I feel like summing up to make sure I get it straight. Unlike routines, plays claim singularity of the experience in time and establish a performance time distinct from their duration, and perhaps most importantly are responsible to answer why the activity onstage matters for at least one of its participants.
Thursday, June 17, 2010
I know I've been a little quiet here on the blog, and I still promise I'll never blog about blogging, but it seems worth mentioning the reason why. I've been working on That Sordid Little Story with The New Colony. I'm a co-writer on the project and it's been incredibly rewarding. For a while what I thought what was great about The New Colony process (kind of a modified Mike Leigh situation), was how it empowered actors to be an active part of writing, drawing on their strongest skills and challenging them to grow into uncharted territory. As a writer now, officially, The New Colony really feels like a writer's dream company. Because of the participatory, improvisational nature of the creative process, there have been rehearsals where I've been able to hear two even three drafts of the same scene performed by the actors in the room instantly. It's been amazing. Also the music is phenomenal.
I'll try not to ruin any plot points or be overly effusive, it just gets more and more exciting the closer we get to opening night on July 8th.
The trailer just got finished, check it out.
Thursday, April 22, 2010
Pretty ridiculous goings-on at the TimeOut review for The Taming of the Shrew. The central flaw in thinking about criticism is treating the critic as anything other than an audience member. Anyone can fall into this trap - critics especially - but what matters is that they're audience members, it's their whole claim to legitimacy and the whole point of reading their opinions.
I recently took an improv class at Second City. It was great getting to do some comedy again and I haven't performed in a long time so it was a really fun class. A lot of people told me it would be great for my writing and for a while I didn't know what they meant. I learned an important lesson eventually, but Brecht got there first.
In The Good Soul of Szechuan (opening Sunday at Strawdog) there's a great scene where two characters decide to sell a tobacco shop. At that exact moment another character enters who wants to buy it. It's funny when you read it because it's so precise, but it's theatrically necessary since it moves the story along. On TV, there would be a cut-scene, then an establishing shot, then a conversation about selling it. Brecht cuts to the quick.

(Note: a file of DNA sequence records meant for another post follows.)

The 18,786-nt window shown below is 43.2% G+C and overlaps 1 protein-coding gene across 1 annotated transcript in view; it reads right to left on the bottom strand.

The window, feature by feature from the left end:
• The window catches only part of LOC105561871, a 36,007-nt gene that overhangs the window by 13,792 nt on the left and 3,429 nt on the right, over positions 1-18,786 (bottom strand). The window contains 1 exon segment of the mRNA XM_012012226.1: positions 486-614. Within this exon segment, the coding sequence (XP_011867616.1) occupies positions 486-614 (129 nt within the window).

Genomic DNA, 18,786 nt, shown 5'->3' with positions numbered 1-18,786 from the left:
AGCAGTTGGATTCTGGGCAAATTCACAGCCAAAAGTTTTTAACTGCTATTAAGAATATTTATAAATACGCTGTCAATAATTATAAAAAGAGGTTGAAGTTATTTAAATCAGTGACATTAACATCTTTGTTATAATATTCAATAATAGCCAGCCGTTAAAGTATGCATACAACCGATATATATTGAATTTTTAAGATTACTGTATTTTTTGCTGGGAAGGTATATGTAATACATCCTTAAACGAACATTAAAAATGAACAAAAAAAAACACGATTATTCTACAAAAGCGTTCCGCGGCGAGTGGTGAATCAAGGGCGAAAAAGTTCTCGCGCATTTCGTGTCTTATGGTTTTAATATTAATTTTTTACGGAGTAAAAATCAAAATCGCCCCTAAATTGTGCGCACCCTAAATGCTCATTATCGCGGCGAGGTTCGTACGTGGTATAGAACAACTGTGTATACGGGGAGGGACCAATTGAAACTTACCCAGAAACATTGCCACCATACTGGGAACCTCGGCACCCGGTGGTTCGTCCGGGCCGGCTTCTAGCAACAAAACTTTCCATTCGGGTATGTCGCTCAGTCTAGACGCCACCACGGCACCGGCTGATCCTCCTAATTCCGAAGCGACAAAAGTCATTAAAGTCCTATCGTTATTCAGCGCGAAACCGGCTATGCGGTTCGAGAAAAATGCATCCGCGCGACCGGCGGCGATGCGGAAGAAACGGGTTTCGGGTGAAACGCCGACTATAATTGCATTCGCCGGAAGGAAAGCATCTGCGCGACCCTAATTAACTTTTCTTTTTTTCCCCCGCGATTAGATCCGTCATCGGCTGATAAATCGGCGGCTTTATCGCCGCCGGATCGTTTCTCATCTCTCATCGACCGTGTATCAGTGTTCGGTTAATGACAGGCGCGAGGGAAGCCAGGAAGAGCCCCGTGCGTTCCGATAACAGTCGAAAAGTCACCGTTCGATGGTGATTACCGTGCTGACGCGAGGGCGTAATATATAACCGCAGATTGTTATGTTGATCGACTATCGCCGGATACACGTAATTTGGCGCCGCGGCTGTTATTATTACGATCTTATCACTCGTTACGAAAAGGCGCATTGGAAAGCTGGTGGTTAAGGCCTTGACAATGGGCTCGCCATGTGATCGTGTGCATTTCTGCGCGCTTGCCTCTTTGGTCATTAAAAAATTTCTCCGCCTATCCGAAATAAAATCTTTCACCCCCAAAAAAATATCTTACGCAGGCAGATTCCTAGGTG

This is true in improv too. My teacher Rob made us do an exercise where in three lines we got all of the exposition of the scene done. Who we were, where we were, and what our relationship was. This makes for a lot of hilariously to the point opening exchanges, "This is the worst carnival ever, Mom", "You're a hell of a best man, Carl", etc. Less information tends to feel more natural-
A: How are you?
A: Did you sleep well?
-But way better is:
A: You look tired, honey.
This says volumes more about their relationship in less time and moves the scene forward. Peter Brook writes about the danger of the "any-old-how", meaning that onstage we're looking for something more than life. I'm biased, but I'm inclined to agree. We don't have a lot of time, and we know how people talk. You're free to get to the point. You want to tell a story. You are not bound by anything. Why would you be required to do anything other than what you need to do? One of the most deadly things onstage is describing the immediate future and then delaying it. If a character says, "Let's get some ice cream" you can have stage crew hand them ice cream. You can have them mime it. You don't need to blackout, strike the set, set up the ice cream shop, and then have the characters waiting in line, selecting a flavor, paying, waiting, getting it. We know.
In a world of waiting, brevity is magical.
Wednesday, April 21, 2010
From the League audition postings:
Looking for a female actor of Inuit descent who can play and look in their mid to late teens. Can speak Inuit or Eskimo-Aleut is a plus.
I sincerely want to know how many people show up at this audition. This has something to do with a post from a while back on ethnic authenticity for play-making. It's a complicated issue because, of course, on the one hand I have little doubt that this actress exists and while color-blind casting is still (absurdly) a controversial issue it's important that she has the chance to play this part. On the other hand, could she really not be played by a Yup'ik? Fundamentally this comes down to a really simple tension: we still call them shows but we're obsessed with being.
Eric Clapton kind of looks like my dad, but K. Todd Freeman could play him a million times better because he's a goddamn brilliant actor. He doesn't have to actually be my dad or look like my dad to play my dad. He doesn't need to convince himself that he's my dad, he needs to encourage an audience to accept he's representing my dad. We don't paint the back of the set.